|Wide Planer Board Trolling Rig|
|Damn thing, anyway ...|
|Thimble Shoals Light|
When we last left our heroes, they were up a creek in Annapolis, MD having escaped the buzzing of the Sailing Capitol of the U.S.A. After a peaceful night in Weems Creek, beyond the Baltimore Annapolis Boulevard Bridge, it was up and at 'em. Breakfast and coffee and hoist the anchor. This was, after all, a delivery, not a cruise. The sun languished in a purpley-pink sunrise as we got back into the bay.
We were in the middle part of the Chesapeake, between Annapolis and Norfolk. The winds were against us so we were motoring. Even more ships in this part of the bay, but with so much open water it seemed like less traffic. More annoying than the ships were the fisherman. It was the weekend and we figured that they were fishing for pleasure rather than scraping the bay for a living, though there were likely some working fishermen out there too.
I don't know if they were fishing Rock Fish or Stripers(striped bass) but all the boats were trailing these annoying planer boards to spread out their trolling jigs. The planer boards ran out wide and behind like little toy boats. Trolling requires dragging at a particular, constant speed, back and forth over the shoals, shallows and depth contours. Apparently, the best contours are those that are right at the edge of the channel. So as we sallied our way south, fishing boats were lazily cutting in and out of the channel to cross and recross these magic spaces. As they concentrated on their specific, probably secret, speeds, depths and fishing spots, the fishermen got really uptight when we thought we had the right of way in the channel. One guy bellowed that he was going to report us for making him alter his route. At least, that's what it sounded like he said. We were a bit too far apart for communicating and the right of way was, in fact, ours.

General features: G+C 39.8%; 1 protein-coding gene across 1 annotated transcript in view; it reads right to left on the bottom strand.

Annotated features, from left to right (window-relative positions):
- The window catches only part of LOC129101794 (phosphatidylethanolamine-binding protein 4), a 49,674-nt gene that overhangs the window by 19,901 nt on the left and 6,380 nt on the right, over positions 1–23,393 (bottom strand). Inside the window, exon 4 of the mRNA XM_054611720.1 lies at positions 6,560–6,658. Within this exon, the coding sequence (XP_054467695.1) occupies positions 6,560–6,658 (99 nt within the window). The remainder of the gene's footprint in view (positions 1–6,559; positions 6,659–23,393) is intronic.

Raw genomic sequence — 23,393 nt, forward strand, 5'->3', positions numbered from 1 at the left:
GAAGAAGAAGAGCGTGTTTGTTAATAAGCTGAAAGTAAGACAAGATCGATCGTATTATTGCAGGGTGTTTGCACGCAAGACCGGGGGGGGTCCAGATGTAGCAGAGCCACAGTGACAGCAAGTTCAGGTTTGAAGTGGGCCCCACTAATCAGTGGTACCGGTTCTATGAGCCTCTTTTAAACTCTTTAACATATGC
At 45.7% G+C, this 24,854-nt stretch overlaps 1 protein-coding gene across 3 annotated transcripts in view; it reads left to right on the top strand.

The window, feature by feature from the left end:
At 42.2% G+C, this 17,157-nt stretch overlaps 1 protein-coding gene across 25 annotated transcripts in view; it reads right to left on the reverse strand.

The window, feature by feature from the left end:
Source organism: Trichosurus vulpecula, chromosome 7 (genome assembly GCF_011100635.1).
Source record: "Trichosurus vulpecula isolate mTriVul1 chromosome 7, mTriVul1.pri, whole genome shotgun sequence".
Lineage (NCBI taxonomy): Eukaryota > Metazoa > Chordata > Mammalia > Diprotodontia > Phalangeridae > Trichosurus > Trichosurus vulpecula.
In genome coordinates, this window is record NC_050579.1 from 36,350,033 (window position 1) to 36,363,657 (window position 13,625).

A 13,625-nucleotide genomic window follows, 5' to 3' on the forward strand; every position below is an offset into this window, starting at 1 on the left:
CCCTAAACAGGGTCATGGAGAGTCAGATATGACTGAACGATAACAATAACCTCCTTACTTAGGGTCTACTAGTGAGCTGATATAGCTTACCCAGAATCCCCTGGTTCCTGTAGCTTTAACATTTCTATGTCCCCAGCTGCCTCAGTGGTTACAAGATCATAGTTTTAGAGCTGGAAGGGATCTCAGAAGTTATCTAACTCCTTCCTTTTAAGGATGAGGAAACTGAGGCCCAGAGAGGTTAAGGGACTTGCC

Though we were motoring against the wind and not sailing, the sun was shining and the salt air, like a cool salve, soothed every spiritual cell and opened every dirty pore, sloughing away the crust of civilization. I stood on the back bench of the cockpit minding the autopilot and soaking up the universe. Every foot of boat and bowsprit spread out before me as I leaned and swayed with the rocking of the deck. It was as if I were on a forty two foot long paddleboard. We were working hard and traveling long miles each day getting Eleanor closer and closer to her new home, and yet it was so relaxing and soul enriching. I had struck this bargain, quit my job and joined this voyage exactly for moments like this. I've learned so much about sailing and about myself already that I can't imagine having not done this; having missed this … this right here.
We dodged the trolls, er I mean, the trolling fishermen and apparently didn't get reported. It was a great day of voyaging. Just beyond the mouth of the Potomac River, Alex had picked out an anchorage for us. We were using Active Captain in addition to perusing the charts both on OpenCPN and on the chartplotter. Off Fleeton Point in Virginia, it looked like enough water for us to cut behind the Great Wicomico River Light and up into Ingram Bay at the mouth of the river. All shortcuts being equally ill conceived, we were soon surrounded by crab pot buoys and had to jump to attention. One of us at the wheel and the other amidships keeping an eye out for buoys that mark where a trap for crab or fish had been dropped. Buoys float above the trap connected by wire rope. Running over a float means getting that wire rope dangerously close to the propeller and shaft. Wrapping any line around the prop and shaft can cause serious damage to the transmission. At the very least, the engine must be shut down and the rope cut away. This is bad enough with run-of-the-mill rope or fishing line, but the uncuttable wire rope would be a disaster.